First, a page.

Latin America’s epidemic of hunger

The United Nations on Friday issued a grim assessment on the global toll of hunger and malnutrition, saying that some 62 million people across Latin America and the Caribbean are experiencing acute food insecurity. That is almost double the number of displaced people in the Middle East, which means that a greater percentage of these people are not fleeing wars.

For a region long a recipient of global goodwill, it is a strong sign of the impact of the devastation of the recession and the collapse of the so-called free-trade deals championed by former U.S. President George W. Bush, including the North American Free Trade Agreement with Mexico and Canada.

Hunger has increased in Mexico, Central America, the Caribbean and the Andean region, according to the 2011 State of Food Security and Nutrition report, which draws on data from the U.N. Food and Agriculture Organization. In Haiti and the Dominican Republic, it has reached epidemic levels, which suggests that chronic or chronic hunger is reaching crisis levels.

In Mexico, the number of vulnerable people has doubled, from 11.2 million in 2005 to 21.8 million in 2012. About 3.3 million people are considered severely food insecure, which means they have little or no access to foods that are often considered healthy, like fruits, vegetables and cereals. The report said there were as many as 1.4 million people in the Caribbean who were undernourished, a figure that has quadrupled since 2005.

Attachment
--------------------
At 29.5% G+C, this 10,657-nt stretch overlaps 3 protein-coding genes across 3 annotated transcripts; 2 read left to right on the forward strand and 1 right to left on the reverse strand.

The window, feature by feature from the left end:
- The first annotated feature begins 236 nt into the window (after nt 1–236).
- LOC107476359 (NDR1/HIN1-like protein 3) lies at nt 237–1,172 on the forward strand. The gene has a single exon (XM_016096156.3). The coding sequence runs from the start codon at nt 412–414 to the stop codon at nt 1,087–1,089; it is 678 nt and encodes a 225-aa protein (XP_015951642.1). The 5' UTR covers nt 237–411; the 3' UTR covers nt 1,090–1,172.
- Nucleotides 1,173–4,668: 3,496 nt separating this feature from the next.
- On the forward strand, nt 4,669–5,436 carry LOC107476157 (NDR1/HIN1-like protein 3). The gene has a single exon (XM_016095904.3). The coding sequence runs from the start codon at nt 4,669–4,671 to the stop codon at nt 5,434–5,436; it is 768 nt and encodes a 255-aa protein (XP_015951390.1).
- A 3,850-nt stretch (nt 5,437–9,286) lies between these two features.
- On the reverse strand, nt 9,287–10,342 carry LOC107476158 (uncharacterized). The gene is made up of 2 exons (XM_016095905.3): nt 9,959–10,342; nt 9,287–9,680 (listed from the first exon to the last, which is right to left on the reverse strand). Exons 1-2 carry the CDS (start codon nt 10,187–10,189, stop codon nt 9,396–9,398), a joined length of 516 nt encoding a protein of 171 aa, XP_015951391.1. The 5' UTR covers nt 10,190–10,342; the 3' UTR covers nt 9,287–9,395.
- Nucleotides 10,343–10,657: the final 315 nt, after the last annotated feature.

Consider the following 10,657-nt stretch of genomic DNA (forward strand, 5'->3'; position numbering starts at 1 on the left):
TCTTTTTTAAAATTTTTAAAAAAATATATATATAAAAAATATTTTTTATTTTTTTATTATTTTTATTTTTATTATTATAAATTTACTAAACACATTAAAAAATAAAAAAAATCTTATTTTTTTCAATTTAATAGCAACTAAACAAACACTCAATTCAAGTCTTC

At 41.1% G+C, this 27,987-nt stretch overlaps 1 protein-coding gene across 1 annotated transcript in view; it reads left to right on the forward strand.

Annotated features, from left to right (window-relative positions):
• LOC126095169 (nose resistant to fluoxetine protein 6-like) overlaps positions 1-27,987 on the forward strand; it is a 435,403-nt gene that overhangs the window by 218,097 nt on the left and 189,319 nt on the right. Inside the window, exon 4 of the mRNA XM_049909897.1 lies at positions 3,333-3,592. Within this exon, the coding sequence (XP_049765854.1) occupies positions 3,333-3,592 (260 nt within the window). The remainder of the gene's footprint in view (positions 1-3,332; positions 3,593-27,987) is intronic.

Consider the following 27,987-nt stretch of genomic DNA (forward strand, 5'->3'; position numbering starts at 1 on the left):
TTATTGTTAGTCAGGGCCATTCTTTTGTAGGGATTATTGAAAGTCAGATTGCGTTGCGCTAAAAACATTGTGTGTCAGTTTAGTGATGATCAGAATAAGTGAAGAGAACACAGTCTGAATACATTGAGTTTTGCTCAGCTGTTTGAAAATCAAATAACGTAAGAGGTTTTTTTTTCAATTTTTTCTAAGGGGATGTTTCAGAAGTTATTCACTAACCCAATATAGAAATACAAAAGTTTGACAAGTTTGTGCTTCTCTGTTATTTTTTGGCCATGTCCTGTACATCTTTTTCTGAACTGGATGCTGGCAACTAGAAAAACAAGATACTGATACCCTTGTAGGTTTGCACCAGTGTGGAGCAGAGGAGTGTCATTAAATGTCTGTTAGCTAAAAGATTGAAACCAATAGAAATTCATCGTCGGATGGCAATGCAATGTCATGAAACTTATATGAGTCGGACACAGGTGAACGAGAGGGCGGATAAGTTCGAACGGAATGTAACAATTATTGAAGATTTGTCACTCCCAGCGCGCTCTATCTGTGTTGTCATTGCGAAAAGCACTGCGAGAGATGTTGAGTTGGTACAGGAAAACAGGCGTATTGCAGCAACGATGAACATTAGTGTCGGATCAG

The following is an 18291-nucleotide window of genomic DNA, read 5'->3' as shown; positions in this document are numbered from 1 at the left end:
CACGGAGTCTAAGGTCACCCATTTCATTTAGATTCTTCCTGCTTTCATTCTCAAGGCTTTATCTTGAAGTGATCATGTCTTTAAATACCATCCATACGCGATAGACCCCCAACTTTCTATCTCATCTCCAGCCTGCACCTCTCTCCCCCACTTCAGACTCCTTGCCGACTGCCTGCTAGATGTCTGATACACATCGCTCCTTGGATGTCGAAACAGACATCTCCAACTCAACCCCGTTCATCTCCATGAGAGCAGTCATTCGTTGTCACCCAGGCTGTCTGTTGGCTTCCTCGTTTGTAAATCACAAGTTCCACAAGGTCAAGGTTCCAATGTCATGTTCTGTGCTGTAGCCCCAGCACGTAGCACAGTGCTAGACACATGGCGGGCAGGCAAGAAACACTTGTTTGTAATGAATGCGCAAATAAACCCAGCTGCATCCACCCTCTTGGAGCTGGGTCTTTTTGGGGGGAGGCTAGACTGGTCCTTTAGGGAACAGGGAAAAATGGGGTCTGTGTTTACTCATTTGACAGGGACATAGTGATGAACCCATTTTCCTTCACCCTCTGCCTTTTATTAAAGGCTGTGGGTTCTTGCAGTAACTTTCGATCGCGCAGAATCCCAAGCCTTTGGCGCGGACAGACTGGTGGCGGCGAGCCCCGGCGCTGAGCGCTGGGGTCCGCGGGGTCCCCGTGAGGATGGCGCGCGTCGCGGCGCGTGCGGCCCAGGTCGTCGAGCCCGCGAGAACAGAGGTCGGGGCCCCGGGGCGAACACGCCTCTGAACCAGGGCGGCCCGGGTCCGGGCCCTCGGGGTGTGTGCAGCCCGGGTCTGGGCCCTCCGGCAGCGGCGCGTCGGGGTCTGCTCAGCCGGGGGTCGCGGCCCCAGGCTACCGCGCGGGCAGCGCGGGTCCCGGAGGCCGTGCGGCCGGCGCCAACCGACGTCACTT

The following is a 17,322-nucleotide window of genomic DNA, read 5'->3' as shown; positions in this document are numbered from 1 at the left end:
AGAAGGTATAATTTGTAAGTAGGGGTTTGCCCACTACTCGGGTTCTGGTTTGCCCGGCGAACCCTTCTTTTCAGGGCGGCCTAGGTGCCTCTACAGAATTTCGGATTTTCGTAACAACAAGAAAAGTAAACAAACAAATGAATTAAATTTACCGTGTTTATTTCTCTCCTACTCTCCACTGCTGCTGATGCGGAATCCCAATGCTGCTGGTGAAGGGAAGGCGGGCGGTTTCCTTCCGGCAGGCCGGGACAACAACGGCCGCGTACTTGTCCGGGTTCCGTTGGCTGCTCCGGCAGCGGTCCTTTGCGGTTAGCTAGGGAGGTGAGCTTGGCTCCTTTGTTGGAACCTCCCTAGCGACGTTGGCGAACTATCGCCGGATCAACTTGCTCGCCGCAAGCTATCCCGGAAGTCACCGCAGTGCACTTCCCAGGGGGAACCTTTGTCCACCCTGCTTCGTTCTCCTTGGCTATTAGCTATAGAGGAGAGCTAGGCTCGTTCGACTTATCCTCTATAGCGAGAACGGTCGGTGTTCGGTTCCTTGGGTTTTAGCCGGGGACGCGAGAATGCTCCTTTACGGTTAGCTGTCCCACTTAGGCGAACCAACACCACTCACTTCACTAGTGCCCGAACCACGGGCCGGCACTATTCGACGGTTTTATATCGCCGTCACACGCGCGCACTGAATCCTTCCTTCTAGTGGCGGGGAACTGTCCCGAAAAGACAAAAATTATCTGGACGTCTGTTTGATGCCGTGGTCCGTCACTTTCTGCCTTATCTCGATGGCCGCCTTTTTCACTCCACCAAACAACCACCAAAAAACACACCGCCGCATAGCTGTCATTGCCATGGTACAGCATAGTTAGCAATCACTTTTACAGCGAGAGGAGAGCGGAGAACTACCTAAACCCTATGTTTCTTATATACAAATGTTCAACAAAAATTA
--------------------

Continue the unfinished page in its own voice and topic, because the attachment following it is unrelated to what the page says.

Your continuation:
“The message for the South is clear: be more careful when you embark on any kind of trade agreement,” said Luis Fernández de Andrés, deputy director of the FAO office in Mexico City. “It is not recommended that you link the value chains to the import of maize. The immediate consequence is that your indigenous farmers are not competitive and you are losing their land, resources and support.”

The FAO estimates that 60 percent of the vulnerable people in Latin America and the Caribbean are under the age of 18. About 12 percent are chronically undernourished, which means they will die prematurely if their condition does not improve.

El Salvador, Guatemala, Honduras and Nicaragua were the country most affected by food insecurity, but other countries such as Costa Rica, Colombia, Peru and Ecuador face challenges.

In the region’s larger economies, Mexico and Argentina are the most food-secure, followed by Brazil, Chile, Peru and Colombia.

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